"If adventure has a name, it must be Indiana Jones." So says the Temple of Doom movie poster, and--Lara Croft notwithstanding--Indiana Jones is still synonymous with glory, romance, treasure, and adventure. Previous Indiana Jones games were produced by the graphic-adventure game masters at LucasArts. This latest installment is an action-oriented romp made by the Collective, the same development house that produced the critically acclaimed Buffy the Vampire Slayer for Xbox. The Buffy game engine is a good fit for Indy, as he travels the world on a quest to prevent the discovery of an ancient Chinese secret that could spell the end of creation itself. Such a quest should be easy for an adventurer like Indy, and with game controls that are as well laid out as these, it is easy. Indy can run, jump, shimmy up ropes, swing with his whip, and duke it out with nasty villains. True to the movies, Indy also has to navigate an almost constant stream of deathtraps. Caves full of traps, ruins full of traps, medieval castles filled with traps, and guess what you find in China, yes, more traps. It gets repetitive, but the game has some clever tricks in its floppy hat. For example, skulls make noise, so Indy can toss a few and watch crocodiles target them instead of him. Indy can execute quick punch combinations to knock his foes out, or he can pick up weapons such as a chair, plank of wood, machete, or firearm. His famous whip can be used to disarm foes. The only problem is the camera, which is difficult to keep in the right position--you have complete control of it, but it's hard to manage a camera while you're fighting a martial arts expert, a Nazi with a gun, or a poacher keen on decapitating Indy. The graphics are good, pleasantly reminding you of some of the movies' more memorable locales. The in-game Indy mug looks like Harrison Ford down to the chin scar. Other nice touches include how Indy has to actually pick up his hat if it falls off during a fight, and the little '30s plane flying over the aged and weathered world map. The music is pure John Williams, and the voice work is handled by convincing imitators. The guy they got for Indy, in particular, sounds a lot like Ford himself. Sadly no other movie characters of note appear in the game. (I was looking for John Rhys-Davies at least, because he seems to be in every video game that comes out.) Indiana Jones and the Emperor's Tomb does right by its license and provides hours of entertainment for anyone who's ever wanted to relive the movies starring the most exciting adventurer alive. Lara Croft, eat your heart out because if gaming adventure has a name, it must be Indiana Jones. --Bob Andrews Pros: True to the films Great graphics and fight controls Good voice acting Cons: Too many trap sequences Camera problems common to third-person action games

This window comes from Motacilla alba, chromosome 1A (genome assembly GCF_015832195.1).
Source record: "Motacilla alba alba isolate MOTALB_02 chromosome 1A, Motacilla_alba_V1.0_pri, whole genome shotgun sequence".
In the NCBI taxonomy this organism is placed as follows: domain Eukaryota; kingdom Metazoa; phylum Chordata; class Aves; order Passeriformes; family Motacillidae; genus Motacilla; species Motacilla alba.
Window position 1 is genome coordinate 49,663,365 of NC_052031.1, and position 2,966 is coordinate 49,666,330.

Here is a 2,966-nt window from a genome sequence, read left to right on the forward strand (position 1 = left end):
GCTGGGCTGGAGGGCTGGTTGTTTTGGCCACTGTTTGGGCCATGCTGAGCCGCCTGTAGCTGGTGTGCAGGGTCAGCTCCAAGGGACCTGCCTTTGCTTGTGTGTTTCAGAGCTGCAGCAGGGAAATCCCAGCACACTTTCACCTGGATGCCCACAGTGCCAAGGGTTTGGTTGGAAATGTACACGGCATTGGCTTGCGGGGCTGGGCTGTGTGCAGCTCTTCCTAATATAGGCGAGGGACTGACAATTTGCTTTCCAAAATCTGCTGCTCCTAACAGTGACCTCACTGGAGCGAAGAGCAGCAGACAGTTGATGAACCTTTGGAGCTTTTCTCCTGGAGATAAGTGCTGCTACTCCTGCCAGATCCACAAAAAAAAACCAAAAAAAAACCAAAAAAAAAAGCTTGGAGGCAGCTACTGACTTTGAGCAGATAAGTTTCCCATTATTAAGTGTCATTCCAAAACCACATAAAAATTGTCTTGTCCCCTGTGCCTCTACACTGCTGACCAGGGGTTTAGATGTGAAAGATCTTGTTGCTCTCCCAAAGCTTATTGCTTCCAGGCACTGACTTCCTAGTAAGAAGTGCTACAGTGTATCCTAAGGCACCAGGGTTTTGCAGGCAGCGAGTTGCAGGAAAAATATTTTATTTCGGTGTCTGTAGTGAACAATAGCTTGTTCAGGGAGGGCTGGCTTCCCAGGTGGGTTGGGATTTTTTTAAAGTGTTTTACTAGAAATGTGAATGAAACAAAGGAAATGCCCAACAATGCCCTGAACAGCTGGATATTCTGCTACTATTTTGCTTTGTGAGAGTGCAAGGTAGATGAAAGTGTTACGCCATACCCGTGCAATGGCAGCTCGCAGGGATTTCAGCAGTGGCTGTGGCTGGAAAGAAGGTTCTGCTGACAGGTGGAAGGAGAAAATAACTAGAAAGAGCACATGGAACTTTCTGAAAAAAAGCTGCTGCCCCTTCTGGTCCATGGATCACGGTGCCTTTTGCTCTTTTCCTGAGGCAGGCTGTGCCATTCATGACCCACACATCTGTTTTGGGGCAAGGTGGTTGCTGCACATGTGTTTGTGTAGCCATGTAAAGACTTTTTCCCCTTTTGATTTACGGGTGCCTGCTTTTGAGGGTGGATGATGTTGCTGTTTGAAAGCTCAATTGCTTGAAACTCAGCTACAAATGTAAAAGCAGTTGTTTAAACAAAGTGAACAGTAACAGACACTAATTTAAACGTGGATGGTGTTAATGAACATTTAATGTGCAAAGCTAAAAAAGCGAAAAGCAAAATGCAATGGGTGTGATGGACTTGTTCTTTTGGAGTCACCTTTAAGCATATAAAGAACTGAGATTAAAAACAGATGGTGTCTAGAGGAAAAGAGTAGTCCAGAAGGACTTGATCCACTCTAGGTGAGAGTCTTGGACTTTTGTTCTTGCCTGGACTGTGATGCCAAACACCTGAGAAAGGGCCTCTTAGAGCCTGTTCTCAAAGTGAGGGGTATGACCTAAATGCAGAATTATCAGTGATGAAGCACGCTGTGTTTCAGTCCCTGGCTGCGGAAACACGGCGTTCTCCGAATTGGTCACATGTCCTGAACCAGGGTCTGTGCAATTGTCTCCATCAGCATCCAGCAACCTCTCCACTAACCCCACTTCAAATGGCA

- It is 1935, and Indy must race against both the Nazis and the Asian crime syndicates to possess the legendary Heart Of The Dragon
- Travel with Indy from the jungles of Ceylon to the underwater palaces of Istanbul to the violent streets of Hong Kong
- With help from his beautiful partner Mei Ying, he'll use his whip and gun to avoid traps and survive street brawls & martial artist wars
- Leap, swim, climb and punch your way through exotic locales as you survive an adventure just like the movies!